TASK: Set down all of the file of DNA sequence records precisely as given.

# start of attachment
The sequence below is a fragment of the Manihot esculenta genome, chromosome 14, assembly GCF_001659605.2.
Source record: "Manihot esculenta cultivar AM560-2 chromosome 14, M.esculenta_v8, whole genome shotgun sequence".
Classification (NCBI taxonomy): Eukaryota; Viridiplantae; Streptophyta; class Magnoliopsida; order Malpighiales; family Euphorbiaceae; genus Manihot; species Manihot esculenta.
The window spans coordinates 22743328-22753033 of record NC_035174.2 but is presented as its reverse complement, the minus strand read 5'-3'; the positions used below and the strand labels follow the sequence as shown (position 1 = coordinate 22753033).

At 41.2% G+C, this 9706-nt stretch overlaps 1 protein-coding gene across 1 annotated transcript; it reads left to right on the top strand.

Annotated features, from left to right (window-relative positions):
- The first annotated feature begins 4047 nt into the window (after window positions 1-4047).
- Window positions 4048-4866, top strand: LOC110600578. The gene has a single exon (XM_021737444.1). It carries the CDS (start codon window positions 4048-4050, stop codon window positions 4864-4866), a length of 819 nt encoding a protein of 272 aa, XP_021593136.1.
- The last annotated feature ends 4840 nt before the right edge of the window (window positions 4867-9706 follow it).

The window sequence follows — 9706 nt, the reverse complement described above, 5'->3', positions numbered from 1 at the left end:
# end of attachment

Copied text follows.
The sequence below is a fragment of the Manihot esculenta genome, chromosome 14, assembly GCF_001659605.2.
Source record: "Manihot esculenta cultivar AM560-2 chromosome 14, M.esculenta_v8, whole genome shotgun sequence".
Classification (NCBI taxonomy): Eukaryota; Viridiplantae; Streptophyta; class Magnoliopsida; order Malpighiales; family Euphorbiaceae; genus Manihot; species Manihot esculenta.
The window spans coordinates 22743328-22753033 of record NC_035174.2 but is presented as its reverse complement, the minus strand read 5'-3'; the positions used below and the strand labels follow the sequence as shown (position 1 = coordinate 22753033).

At 41.2% G+C, this 9706-nt stretch overlaps 1 protein-coding gene across 1 annotated transcript; it reads left to right on the top strand.

Annotated features, from left to right (window-relative positions):
- The first annotated feature begins 4047 nt into the window (after window positions 1-4047).
- Window positions 4048-4866, top strand: LOC110600578. The gene has a single exon (XM_021737444.1). It carries the CDS (start codon window positions 4048-4050, stop codon window positions 4864-4866), a length of 819 nt encoding a protein of 272 aa, XP_021593136.1.
- The last annotated feature ends 4840 nt before the right edge of the window (window positions 4867-9706 follow it).

The window sequence follows — 9706 nt, the reverse complement described above, 5'->3', positions numbered from 1 at the left end: